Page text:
It took about 13 months and 15 days to construct the Empire State Building in New York City, which opened in 1931 on 34th street in midtown Manhattan. At 1,250 feet and 102 stories, it was the tallest building in the world until 1970, when the Twin Towers in downtown eclipsed it.
It took 11 years to construct the Freedom Tower, which opened 2014 adjacent to where the Twin Towers once stood. At 1,300 feet, this skyscraper took nearly ten times longer to construct.
This comparison and countless other examples are the key reason that President Trump last week signed an executive order for federal agencies to shorten environmental reviews for construction of highways, mines, pipelines and other projects on federal lands as the nation continues to suffer economically during the Covid-19 emergency. Modern day construction of infrastructure takes too long and becomes too expensive due, at least in part, to mandated, multi-layered bureaucratic reviews.
Laws such as the National Environmental Policy Act (NEPA), the Clean Water Act and the Endangered Species Act require agencies to conduct multi-step, detailed reviews the potential impact of construction projects on the environment. The executive order is a continuation of efforts by the president going back three years to streamline these regulatory reviews in order to speed up projects, lower their cost and strengthen the economy.
NEPA has been on the books since 1970. Such laws are necessary and warranted, yet many anti-development and Green groups have historically used them not to ensure adequate reviews and safeguards, but to stop human progress and modernization. Litigation also reaps a financial bonanza for trial lawyers, who also are politically influential.
The Interstate Highway System, built in the 1950’s, is one of the greatest public work achievements in history, a crown jewel of President Eisenhower’s administration. It is fully embraced by millions of Americans who drive on it, and integral to the economy. Imagine trying to build that system today? It is unimaginable, with the multitude of agencies and laws involved.
The American Reinvestment and Recovery Act (ARRA) in 2009, which passed to help the nation recover from the Great Recession, provides a salient modern contrast. This $787 billion undertaking (which was big money at the time) was sold as an infrastructure bill that would bring “shovel-ready projects” to completion and create jobs. It did little, absent a small portion that was used for highway and bridge repair. President Obama later acknowledged that “’shovel-ready’ was not as shovel-ready as we expected.”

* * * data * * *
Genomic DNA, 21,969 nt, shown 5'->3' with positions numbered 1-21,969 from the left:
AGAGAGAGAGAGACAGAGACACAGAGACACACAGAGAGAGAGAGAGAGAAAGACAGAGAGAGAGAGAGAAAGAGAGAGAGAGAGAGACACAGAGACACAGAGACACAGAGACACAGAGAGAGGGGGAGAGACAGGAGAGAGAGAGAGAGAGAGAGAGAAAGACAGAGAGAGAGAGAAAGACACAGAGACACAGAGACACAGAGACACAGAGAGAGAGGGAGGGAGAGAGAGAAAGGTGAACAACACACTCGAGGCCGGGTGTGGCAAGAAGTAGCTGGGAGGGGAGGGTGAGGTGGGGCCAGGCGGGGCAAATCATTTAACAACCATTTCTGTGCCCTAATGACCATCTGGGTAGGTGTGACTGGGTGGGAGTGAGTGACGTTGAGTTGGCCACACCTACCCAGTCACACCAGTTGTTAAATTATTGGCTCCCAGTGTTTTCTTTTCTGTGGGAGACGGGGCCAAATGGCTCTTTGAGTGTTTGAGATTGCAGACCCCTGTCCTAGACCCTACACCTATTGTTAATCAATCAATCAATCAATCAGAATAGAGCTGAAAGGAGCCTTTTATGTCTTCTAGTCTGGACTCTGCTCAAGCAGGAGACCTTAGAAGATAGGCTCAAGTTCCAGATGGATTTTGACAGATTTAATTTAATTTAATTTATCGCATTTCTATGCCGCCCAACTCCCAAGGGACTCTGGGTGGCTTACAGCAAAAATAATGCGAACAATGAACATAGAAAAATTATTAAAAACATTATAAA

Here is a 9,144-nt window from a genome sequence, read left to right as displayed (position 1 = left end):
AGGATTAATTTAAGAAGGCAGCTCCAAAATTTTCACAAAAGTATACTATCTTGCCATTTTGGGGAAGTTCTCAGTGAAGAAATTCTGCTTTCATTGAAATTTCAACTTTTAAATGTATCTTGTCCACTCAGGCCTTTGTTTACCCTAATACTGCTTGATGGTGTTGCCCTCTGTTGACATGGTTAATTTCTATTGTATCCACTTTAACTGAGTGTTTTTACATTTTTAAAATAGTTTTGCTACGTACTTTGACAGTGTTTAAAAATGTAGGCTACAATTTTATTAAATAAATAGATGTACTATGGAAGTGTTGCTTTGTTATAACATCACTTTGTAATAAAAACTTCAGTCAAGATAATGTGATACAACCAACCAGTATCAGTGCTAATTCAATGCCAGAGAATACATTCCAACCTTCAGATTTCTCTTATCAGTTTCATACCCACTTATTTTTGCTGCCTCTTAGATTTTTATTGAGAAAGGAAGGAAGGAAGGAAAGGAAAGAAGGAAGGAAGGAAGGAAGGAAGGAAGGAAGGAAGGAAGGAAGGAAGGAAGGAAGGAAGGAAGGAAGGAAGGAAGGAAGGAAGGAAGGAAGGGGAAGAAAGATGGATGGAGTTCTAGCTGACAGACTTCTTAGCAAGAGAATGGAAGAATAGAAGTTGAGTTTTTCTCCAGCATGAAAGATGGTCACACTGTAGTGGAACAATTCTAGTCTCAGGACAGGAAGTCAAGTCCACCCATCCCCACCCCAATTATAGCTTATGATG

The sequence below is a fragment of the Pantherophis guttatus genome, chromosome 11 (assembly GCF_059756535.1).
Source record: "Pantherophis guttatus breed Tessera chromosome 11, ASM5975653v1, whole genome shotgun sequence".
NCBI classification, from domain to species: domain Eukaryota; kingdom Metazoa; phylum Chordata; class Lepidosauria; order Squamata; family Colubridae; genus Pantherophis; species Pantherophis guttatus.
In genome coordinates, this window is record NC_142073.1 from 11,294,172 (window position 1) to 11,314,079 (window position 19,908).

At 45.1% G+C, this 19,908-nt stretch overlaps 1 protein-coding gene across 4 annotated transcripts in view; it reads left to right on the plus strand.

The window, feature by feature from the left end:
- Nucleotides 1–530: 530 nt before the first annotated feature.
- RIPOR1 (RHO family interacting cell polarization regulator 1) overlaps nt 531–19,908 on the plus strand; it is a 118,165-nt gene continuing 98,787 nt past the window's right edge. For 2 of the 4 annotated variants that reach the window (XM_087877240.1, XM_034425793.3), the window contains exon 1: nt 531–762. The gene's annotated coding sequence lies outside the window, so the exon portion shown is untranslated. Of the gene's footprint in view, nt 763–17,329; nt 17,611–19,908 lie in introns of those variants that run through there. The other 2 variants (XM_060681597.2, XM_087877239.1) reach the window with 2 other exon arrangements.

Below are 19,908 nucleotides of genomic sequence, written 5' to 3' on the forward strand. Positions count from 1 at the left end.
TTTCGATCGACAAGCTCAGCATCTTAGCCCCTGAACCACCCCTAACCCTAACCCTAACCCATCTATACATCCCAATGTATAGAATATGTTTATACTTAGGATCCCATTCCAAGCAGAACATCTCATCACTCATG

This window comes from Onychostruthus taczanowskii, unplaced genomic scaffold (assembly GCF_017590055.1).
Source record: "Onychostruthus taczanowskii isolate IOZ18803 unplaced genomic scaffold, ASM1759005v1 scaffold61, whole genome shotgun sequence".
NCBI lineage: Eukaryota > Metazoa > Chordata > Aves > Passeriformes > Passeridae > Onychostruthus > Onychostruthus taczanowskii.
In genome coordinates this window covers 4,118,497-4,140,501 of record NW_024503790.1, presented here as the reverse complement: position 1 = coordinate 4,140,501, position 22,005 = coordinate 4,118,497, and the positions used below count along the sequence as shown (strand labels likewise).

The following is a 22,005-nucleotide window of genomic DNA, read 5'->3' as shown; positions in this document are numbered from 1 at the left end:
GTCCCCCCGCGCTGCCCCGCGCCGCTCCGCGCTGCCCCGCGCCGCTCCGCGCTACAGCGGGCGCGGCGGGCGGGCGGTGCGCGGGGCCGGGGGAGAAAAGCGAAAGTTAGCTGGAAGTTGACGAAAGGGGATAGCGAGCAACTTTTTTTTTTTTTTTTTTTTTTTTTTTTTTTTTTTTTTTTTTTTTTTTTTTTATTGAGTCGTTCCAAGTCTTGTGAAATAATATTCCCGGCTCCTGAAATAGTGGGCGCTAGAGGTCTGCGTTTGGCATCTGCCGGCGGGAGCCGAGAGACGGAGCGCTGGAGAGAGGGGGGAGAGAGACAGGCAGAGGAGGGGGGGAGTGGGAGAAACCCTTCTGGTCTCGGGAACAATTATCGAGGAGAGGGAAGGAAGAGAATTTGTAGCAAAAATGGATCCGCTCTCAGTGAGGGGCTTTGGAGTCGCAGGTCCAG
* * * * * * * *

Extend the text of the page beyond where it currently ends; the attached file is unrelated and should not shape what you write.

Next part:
President Trump’s latest executive order does not repeal NEPA or any other statute. It cannot. Rather, it is about administering such laws in a more balanced and efficient manner, which is a discussion worth having, especially now. The Trump administration has been pushing the debate over the costs and benefits of environmental laws and processes affecting construction and job creation, especially now as the nation grapples with economic collapse from the pandemic with millions of Americans out of work.
Sadly, millions of unemployed Americans will have no sympathy from extremist Green groups and politicians who, right on key, assume the worst from streamlining environmental regulations.
A comment by Christy Goldfuss of the Center for American Progress was a revealing example. Goldfuss headed President Obama’s Council on Environmental Quality, and said the Trump administration is “trying to divert attention away (sic) from the crisis of racial injustice happening around the country by giving agency leads the excuse to ram through polluting projects that will prop up the dying fossil fuel industry while destroying the very same communities that are dying at higher rates from Covid-19 and police violence as well.”
Ms. Goldfuss’ attempt to conflate streamlining of environmental reviews with racial politics is a vile non-sequitur designed to exacerbate division. It’s also an example of the impossibility of having an honest debate about anything in this country.
Notice further her mention of “prop[ing] up the dying fossil fuel industry.” There’s the real rub for green activists. Killing fossil fuels is the key ingredient to transforming America in ways that will make us poorer and more dependent on the government for sustenance, which ultimately empowers people influencing and running the government.
The Trump administration’s efforts to streamline bureaucratic oversight and litigation to construct and repair infrastructure is not zero-sum anti-environment, despite the hysteria from the usual suspects. We need not return to the days when a skyscraper or major bridge crossing could be built in a year; but when it takes up to a decade and longer, then the environmental process needs fixing to ensure a sensible, cost-effective balance.